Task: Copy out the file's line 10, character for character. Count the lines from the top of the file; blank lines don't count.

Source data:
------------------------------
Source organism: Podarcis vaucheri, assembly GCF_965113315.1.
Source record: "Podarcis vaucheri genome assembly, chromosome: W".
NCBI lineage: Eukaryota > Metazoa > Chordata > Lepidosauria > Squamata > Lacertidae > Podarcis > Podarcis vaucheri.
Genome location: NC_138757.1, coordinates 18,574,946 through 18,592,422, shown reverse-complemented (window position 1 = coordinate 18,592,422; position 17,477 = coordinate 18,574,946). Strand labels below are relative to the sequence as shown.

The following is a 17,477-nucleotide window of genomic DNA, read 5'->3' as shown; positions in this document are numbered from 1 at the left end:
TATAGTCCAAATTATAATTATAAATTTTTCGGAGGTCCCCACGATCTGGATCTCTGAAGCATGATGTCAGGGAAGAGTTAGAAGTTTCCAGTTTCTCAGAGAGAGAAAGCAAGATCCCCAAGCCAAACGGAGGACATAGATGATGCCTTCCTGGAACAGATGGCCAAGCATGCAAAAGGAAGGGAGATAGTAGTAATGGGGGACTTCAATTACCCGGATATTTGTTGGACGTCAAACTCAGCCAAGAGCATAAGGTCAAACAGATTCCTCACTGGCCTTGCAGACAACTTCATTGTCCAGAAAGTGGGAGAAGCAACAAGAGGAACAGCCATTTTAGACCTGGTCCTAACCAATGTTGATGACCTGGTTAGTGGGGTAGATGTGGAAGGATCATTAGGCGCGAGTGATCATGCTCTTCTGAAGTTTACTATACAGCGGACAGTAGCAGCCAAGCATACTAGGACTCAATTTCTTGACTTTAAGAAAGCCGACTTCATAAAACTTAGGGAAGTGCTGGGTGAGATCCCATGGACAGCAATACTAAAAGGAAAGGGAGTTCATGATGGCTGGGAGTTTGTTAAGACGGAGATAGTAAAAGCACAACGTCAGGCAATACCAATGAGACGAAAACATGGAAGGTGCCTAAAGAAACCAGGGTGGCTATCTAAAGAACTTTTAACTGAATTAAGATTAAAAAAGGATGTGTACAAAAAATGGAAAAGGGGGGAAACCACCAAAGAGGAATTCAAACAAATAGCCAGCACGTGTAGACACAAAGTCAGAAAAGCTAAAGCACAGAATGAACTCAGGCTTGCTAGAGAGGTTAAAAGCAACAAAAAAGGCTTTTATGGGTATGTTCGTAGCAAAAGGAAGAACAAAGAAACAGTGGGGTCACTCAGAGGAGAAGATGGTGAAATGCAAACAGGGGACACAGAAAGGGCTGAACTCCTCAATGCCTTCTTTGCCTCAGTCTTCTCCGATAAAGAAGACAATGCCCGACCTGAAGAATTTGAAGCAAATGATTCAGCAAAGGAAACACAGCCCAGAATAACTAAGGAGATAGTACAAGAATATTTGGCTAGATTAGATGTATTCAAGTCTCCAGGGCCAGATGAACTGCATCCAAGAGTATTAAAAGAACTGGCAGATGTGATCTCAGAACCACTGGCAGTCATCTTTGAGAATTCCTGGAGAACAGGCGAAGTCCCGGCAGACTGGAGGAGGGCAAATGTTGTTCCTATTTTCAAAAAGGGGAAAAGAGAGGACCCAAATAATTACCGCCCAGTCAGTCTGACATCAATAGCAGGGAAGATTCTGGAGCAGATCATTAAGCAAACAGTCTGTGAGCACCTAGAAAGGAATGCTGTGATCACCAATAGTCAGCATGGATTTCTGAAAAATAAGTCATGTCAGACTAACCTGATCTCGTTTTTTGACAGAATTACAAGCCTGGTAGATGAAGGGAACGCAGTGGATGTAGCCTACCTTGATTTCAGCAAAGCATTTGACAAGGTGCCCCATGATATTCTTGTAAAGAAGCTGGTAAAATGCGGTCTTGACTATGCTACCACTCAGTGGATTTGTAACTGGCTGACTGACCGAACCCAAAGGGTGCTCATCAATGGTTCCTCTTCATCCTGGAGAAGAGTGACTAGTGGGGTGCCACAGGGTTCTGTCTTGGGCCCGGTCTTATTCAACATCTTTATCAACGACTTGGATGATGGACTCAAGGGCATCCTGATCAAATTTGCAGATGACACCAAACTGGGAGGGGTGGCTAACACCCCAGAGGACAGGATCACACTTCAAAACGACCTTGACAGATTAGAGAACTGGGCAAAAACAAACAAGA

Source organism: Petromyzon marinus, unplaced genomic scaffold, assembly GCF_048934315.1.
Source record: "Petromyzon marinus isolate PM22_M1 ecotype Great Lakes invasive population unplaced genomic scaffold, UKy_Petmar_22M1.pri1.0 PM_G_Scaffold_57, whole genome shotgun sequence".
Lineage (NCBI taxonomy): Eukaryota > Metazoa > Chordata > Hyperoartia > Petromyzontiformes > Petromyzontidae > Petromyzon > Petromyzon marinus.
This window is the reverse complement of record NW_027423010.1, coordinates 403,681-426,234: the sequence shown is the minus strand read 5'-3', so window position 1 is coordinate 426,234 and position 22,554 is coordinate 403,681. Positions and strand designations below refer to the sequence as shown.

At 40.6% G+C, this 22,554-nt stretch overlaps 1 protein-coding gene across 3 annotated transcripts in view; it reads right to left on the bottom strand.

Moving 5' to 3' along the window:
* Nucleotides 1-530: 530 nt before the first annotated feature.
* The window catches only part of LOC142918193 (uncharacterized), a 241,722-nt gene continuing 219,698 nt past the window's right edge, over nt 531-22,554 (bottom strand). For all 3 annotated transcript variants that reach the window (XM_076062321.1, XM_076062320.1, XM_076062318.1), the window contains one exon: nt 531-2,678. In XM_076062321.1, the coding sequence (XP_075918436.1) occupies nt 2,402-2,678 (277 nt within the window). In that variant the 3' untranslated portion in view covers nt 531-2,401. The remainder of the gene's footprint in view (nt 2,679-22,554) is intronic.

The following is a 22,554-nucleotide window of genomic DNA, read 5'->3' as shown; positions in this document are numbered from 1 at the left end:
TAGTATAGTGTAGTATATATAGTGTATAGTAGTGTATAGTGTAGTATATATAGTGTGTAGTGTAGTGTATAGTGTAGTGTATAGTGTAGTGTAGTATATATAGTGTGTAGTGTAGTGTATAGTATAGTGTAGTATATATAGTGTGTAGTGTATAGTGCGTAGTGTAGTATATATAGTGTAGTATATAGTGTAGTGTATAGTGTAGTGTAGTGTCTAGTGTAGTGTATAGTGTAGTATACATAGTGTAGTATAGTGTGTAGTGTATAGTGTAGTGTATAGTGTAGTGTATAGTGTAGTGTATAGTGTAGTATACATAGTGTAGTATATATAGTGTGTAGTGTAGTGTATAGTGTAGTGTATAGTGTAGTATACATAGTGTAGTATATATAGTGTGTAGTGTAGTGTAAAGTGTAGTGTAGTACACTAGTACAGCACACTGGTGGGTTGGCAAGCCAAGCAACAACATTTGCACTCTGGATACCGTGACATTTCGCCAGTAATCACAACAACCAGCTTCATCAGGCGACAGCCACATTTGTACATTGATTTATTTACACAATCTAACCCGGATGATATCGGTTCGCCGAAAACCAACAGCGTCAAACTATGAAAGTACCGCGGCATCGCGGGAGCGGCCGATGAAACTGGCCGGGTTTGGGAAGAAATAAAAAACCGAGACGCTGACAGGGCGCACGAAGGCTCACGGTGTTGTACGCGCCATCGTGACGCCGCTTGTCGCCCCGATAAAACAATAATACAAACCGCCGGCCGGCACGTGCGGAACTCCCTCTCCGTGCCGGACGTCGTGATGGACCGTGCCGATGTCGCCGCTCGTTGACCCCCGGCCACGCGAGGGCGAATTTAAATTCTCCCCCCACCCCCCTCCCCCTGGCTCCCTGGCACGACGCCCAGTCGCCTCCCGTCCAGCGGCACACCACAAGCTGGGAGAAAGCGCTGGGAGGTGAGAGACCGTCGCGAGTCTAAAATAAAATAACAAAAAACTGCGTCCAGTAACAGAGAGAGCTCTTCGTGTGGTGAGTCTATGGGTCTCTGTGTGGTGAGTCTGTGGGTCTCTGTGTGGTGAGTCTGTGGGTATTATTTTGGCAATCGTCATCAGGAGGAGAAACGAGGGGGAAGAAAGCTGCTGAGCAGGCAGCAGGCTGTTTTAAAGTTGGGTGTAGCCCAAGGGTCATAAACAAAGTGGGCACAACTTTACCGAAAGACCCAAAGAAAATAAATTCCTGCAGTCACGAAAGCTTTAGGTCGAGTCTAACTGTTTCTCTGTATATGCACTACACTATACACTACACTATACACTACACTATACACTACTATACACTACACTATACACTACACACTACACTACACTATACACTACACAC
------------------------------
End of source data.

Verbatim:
This window is the reverse complement of record NW_027423010.1, coordinates 403,681-426,234: the sequence shown is the minus strand read 5'-3', so window position 1 is coordinate 426,234 and position 22,554 is coordinate 403,681. Positions and strand designations below refer to the sequence as shown.